5G technology will more closely tie cable and wireless together than ever before
It has been sometime since cable companies Comcast and Charter announced that they will be expanding into the wireless space. The impending 5G technology has more closely tied cable and wireless together than ever before, and put simply, wired networks will begin to look more like wireless ones, and as the density of wireless networks rise, they will begin to resemble wired networks.
According to MoffettNathanson Research, “The distinction between wired and wireless networks will disappear. There will simply be ‘the network’.”
Beyond this, paid television has been struggling for some time now to compete with tech companies like Amazon and Netflix that continue to invest in original programming.
As of Q2 2019, Comcast’s Xfinity mobile, launched in 2017, has a total of 1.58 million lines. While the company experienced a year-over-year growth of 103%, the entry into wireless has been an expensive one for Comcast, and according to Comcast executives, that isn’t going to change anytime soon.
“While we expect this overall trend of improvement in Xfinity mobile’s financial performance to continue, we anticipate customer-related acquisition expenses will increase in the seasonally strong 3rd and 4th quarters,” explained Comcast CFO Michael J. Cavanagh on last week’s earning call.
He added that in order to see positive financial performance for mobile on a stand-alone basis, mobile penetration of Comcast’s broadband base needs to be in the mid to high single digits.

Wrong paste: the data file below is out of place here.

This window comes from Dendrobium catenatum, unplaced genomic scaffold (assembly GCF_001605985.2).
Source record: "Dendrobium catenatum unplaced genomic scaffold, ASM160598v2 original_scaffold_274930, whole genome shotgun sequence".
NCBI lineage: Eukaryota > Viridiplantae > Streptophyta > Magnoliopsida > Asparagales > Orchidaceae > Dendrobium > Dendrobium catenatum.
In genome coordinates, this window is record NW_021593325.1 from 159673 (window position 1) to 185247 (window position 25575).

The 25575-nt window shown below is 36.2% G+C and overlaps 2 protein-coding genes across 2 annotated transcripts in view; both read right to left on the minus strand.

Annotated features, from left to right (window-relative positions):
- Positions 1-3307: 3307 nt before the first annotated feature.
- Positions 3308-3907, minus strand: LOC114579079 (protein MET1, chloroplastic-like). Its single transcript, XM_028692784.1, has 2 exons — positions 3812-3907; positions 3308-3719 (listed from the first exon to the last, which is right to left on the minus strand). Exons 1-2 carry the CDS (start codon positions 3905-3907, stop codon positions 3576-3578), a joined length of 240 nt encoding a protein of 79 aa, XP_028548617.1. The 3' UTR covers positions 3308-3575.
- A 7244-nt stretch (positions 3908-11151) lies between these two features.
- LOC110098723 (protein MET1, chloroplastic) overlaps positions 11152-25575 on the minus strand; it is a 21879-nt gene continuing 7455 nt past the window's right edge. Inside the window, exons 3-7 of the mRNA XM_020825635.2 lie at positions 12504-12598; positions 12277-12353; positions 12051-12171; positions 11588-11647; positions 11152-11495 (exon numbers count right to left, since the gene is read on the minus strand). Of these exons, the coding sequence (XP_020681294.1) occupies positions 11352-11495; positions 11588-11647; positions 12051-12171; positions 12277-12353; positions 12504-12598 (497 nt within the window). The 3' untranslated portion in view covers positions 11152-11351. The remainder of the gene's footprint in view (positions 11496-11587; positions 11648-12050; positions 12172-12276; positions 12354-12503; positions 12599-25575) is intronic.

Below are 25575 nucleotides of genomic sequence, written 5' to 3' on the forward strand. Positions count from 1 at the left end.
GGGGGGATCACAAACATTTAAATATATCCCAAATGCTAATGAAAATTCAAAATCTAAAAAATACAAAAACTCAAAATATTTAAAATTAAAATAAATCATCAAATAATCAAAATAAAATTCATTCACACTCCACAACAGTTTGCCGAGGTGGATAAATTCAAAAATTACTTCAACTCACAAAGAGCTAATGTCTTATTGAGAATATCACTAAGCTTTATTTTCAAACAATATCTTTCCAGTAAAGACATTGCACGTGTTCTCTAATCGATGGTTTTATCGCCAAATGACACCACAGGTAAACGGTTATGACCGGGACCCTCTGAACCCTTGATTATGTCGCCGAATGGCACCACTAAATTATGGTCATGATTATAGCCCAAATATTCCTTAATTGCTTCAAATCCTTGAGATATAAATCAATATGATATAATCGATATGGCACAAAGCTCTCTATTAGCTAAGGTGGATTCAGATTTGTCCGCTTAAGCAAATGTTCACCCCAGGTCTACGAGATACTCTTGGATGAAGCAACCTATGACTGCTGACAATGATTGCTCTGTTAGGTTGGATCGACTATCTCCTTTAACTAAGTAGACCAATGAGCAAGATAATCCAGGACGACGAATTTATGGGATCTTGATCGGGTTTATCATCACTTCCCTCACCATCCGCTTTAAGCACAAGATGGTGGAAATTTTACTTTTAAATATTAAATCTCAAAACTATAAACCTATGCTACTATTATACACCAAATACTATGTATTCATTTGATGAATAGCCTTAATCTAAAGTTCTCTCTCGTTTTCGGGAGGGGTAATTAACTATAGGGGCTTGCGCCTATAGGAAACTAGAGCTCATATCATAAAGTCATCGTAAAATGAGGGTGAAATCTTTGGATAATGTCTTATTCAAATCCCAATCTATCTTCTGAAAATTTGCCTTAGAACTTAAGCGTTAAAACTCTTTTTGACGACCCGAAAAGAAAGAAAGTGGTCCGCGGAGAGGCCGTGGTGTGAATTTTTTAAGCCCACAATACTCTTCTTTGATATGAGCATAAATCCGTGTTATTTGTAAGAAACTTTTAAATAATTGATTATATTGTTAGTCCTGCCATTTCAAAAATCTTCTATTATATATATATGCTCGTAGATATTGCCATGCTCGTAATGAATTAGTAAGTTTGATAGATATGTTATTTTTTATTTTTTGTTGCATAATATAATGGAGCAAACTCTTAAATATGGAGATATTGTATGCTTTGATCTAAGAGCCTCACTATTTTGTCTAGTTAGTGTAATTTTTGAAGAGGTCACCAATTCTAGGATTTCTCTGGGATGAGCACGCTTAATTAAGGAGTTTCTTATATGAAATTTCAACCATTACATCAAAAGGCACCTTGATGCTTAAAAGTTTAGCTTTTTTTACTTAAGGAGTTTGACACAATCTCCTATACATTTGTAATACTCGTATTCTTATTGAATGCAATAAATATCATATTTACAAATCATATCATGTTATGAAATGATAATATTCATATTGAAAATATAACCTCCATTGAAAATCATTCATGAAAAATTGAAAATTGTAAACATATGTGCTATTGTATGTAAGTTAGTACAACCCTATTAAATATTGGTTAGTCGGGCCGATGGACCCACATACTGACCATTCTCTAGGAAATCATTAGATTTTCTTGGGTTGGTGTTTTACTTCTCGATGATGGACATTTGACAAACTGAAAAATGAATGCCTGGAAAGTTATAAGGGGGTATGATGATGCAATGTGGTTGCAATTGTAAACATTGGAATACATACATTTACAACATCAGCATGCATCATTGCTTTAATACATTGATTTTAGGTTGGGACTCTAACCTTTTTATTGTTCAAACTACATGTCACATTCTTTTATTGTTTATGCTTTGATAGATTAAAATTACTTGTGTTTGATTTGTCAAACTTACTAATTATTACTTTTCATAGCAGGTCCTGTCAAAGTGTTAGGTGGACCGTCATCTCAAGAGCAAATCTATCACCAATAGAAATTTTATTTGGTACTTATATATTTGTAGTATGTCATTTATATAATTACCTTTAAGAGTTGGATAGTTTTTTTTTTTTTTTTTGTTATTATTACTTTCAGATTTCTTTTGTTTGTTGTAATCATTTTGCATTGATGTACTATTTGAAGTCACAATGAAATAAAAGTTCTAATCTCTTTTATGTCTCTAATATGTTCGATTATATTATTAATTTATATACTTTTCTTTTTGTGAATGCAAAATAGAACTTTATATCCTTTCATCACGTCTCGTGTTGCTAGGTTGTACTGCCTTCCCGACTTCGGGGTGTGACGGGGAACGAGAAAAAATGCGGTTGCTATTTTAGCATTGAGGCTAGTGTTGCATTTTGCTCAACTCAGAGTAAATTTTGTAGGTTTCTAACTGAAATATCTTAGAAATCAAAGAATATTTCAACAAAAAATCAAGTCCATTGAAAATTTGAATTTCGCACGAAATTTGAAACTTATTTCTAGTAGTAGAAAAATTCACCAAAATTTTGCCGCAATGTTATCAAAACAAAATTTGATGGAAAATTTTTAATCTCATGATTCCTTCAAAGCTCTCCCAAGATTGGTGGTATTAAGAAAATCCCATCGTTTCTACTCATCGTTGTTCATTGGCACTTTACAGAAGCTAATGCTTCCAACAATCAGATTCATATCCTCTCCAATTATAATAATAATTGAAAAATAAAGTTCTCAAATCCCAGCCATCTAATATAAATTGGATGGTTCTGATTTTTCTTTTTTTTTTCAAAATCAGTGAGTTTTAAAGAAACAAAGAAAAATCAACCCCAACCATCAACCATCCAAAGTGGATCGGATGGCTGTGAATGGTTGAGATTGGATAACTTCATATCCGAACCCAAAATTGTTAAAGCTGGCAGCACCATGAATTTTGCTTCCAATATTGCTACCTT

Xfinity mobile is meant to function as a value-add strategy for the company’s core broadband business, which continues to perform well.
Subscribers can expect to pay $45/month for unlimited data usage with Comcast, but also have the option of a pay-by-the-gigabyte plan for $12 per GB.
In the second quarter, Charter’s Spectrum Mobile, launched about this time last year, added 208,000 mobile lines. As of Jun 30, 2019, a total of 518,000 mobile lines were served by the company.
Charter also charges $45/month for unlimited data usage, but is a little pricier by the gig than Comcast at $14 per GB.
Both Comcast and Charter’s mobile services stem from the same Verizon mobile virtual network operator (MVNO) agreement, which means that on either plan, subscribers have access to the Wi-Fi footprint of which ever company they are subscribed to, and then, in cases when that Wi-Fi is not available, they roll over to Verizon’s network.
A more recent addition to the cable-goes-wireless trend is cable company Altice USA, who is doing so via a 2017 MVNO agreement with Sprint. Just last week, the company announced that for $25/month, it will be providing its employees with a first look at its forthcoming mobile service.
The recently launched Altice Mobile’s price points significantly under cut Comcast and Charter at $20 per line per month (starting with the first line) for Optimum and Suddenlink customers and $30 per line per month for consumers in or near the company’s footprint who are not Optimum or Suddenlink customers.
In an effort to differentiate itself from the crowd, Altice called its MVNO a “full infrastructure-based MVNO,” saying that its Sprint-powered MVNO won’t be like other “light” MVNOs. The comment is most likely a reference to the roughly 19,000 AirStrand small cells the company deployed onto its cable network in support of Sprint’s cellular network in New York, a type of partnership that many believe will become more common as 5G gains traction.